|Cape May warbler [Nick Balachanoff/CBC]|
It should be wintering somewhere in the West Indies with its bird brothers and bird sisters. But instead of spending time in Turks and Caicos or Barbados, a tiny yellow Cape May warbler has somehow ended up in Abbotsford, B.C. "We don't see this here," said bird photographer Nick Balachanoff. "To my understanding, it's the first identified Cape May warbler in the Lower Mainland or Fraser Valley." The Cape May was spotted a few days ago by birder Neal Doan in Mill Lake Park. Doan put out the word to the local birding community, alerting Balachanoff, who was able to capture a number of beautiful photos. Karin Larson reports. (CBC)
In the great debate to save the orcas, the apex predator is missing
Danny Westneat writes: "It’s time to call it: We have decided, collectively though passively, to let the Puget Sound orcas go extinct. I say this because it should now be obvious to all that the whales are starving to death. The other day this newspaper ran before and after drone images of one whale, K25, that show it to be clearly wasting away. There also was a photo of another whale, J17, with a head misshapen from malnutrition. They simply need more food. Specifically, they need more chinook, or king, salmon. It’s an emergency, which means they need them now. Yet for all the political talk and the task forces, that one clear goal — giving the orcas more king salmon to eat immediately — is the one thing that’s not on the menu. That’s because those same fish are on our menus. (Seattle Times)
From the 2018 Orca Task Force Final Report to the Governor: "We align ourselves with the Recovery Plan for Southern Resident Killer Whales (Orcinus orca) prepared by the National Marine Fisheries Service (2008) and its goal of an average population growth rate of 2.3 percent per year for 28 years. Between now and 2022, our goal is to witness evidence of consistently well-nourished whales, more live births and the survival of several thriving young orcas. By 2028, our goals are to see the primary indicator of body condition of the whales (the ratio of head width to body length in adults) remain high and stable between seasons and across years and to see an increase in the population to 84 whales (10 more whales in 10 years)[Page 8]."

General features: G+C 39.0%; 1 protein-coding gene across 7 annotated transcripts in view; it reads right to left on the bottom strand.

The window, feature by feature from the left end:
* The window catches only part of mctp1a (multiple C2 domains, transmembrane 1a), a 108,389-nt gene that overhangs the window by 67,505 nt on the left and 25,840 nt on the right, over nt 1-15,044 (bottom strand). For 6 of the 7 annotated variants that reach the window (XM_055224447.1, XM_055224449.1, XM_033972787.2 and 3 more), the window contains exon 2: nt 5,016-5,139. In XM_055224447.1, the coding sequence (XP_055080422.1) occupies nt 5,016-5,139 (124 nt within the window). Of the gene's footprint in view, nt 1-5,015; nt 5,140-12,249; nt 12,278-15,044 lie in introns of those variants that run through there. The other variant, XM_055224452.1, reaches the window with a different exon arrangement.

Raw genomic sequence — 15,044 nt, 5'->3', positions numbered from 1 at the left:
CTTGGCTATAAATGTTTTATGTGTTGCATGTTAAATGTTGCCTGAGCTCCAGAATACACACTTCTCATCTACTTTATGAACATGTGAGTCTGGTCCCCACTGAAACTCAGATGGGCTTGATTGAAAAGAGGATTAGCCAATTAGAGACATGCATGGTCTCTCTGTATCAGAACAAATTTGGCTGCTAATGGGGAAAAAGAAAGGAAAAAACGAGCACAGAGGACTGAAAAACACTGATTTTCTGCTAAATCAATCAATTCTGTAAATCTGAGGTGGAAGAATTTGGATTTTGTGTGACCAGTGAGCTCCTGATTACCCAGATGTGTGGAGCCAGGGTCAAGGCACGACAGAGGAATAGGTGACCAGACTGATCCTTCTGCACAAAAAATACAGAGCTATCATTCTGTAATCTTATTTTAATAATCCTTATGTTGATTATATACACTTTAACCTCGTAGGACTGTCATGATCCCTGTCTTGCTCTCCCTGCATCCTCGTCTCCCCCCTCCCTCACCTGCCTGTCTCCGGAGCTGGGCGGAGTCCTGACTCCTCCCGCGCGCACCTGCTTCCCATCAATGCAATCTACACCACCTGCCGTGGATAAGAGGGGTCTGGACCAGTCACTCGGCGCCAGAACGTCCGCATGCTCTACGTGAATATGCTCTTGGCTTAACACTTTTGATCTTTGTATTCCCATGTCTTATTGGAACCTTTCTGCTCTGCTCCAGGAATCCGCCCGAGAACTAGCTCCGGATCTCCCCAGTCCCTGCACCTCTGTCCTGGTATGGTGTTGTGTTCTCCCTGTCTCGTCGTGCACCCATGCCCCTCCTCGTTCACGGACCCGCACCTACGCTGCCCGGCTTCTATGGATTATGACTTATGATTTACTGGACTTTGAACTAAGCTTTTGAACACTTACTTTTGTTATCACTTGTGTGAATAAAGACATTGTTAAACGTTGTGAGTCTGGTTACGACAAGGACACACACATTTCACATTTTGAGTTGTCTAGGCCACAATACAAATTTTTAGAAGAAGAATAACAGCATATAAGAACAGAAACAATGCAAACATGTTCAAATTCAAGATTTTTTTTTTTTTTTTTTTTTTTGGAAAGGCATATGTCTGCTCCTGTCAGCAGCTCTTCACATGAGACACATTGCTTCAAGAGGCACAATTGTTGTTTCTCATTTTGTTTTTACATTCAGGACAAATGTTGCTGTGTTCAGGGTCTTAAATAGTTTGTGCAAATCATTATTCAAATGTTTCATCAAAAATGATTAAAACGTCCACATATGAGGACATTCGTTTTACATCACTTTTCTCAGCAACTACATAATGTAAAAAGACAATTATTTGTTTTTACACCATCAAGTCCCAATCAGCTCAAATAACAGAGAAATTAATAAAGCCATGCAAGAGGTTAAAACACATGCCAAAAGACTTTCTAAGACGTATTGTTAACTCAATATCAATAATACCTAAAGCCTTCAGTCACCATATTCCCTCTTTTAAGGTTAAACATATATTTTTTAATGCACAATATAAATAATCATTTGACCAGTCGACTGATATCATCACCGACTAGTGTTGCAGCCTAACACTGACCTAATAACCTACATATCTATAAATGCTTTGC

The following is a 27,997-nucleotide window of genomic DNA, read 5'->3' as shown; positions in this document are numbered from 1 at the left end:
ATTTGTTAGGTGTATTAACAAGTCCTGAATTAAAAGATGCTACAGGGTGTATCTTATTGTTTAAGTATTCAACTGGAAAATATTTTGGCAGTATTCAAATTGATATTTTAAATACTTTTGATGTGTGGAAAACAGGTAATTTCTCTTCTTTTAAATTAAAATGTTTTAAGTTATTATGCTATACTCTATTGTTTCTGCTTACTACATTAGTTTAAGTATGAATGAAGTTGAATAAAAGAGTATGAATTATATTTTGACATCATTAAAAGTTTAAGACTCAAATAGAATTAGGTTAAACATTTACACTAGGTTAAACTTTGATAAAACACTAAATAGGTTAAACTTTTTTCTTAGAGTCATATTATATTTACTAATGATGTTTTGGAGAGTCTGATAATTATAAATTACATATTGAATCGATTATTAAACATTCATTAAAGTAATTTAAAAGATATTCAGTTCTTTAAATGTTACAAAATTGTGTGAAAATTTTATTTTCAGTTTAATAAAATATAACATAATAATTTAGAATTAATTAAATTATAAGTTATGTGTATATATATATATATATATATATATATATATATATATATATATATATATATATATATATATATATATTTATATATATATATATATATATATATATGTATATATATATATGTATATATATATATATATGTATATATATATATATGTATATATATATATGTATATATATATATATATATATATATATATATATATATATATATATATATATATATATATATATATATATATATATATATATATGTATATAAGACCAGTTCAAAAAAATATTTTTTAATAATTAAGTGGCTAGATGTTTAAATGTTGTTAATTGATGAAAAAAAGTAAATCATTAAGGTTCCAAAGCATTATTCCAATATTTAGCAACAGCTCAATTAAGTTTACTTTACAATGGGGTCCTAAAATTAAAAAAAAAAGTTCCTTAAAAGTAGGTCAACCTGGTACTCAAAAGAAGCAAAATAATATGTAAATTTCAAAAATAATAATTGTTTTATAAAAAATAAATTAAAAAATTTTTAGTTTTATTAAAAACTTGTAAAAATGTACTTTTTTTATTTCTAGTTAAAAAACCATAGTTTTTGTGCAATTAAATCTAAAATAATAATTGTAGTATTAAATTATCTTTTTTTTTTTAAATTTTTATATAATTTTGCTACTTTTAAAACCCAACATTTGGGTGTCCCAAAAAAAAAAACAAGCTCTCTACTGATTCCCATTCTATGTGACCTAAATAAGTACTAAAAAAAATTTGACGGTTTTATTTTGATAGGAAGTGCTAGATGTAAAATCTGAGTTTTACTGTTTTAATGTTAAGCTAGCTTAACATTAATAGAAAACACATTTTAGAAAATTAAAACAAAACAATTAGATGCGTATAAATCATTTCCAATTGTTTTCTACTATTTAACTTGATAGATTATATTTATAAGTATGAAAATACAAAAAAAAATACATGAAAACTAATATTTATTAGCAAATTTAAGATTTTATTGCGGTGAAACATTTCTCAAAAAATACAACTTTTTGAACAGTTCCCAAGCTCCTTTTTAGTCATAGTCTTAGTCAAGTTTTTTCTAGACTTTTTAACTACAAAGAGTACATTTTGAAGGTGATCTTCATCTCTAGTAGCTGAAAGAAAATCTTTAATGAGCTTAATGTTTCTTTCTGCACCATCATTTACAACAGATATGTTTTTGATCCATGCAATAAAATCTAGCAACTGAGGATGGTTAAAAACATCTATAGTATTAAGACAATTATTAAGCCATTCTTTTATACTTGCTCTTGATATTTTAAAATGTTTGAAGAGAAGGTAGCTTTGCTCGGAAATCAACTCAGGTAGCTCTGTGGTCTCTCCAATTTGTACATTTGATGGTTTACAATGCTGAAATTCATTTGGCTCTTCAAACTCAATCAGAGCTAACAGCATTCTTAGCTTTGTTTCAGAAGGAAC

Health database for endangered orcas could help struggling Southern Resident population
The population of critically endangered orca whales seems to have reached a tipping point. Just 74 Southern Residents are left in the wild, a number that will likely drop this year after news broke this week of two more starving orcas. A wildlife veterinarian on Orcas Island has one idea that could help: a comprehensive health database to enable intensive care to each and every member of the J, K and L pods. Joe Gaydos is chief scientist at Orcas Island-based SeaDoc Society. His organization has taken inspiration from a program that provides personalized veterinary care to endangered mountain gorillas in Africa. Using a database to closely track every animal, Gaydos says vets there have helped grow that population — to its highest level in nearly a century. Bellamy Pailthorp reports. (KNKX)
Humpback whale population surges off B.C.'s West Coast, says research group
While the endangered state of southern resident killer whales received plenty of attention in 2018, the humpback whale population has seen a resurgence. According to numbers collected for a year-end report by the Marine Education and Research Society — which conducts research into marine life — the humpback whale population off northeastern Vancouver Island, reached 86 in 2018, up from seven in 2004. "We are looking definitely at a huge increase," society researcher Jackie Hildering told On the Island guest host Khalil Acktar. Laura Sciarpelletti reports. (CBC)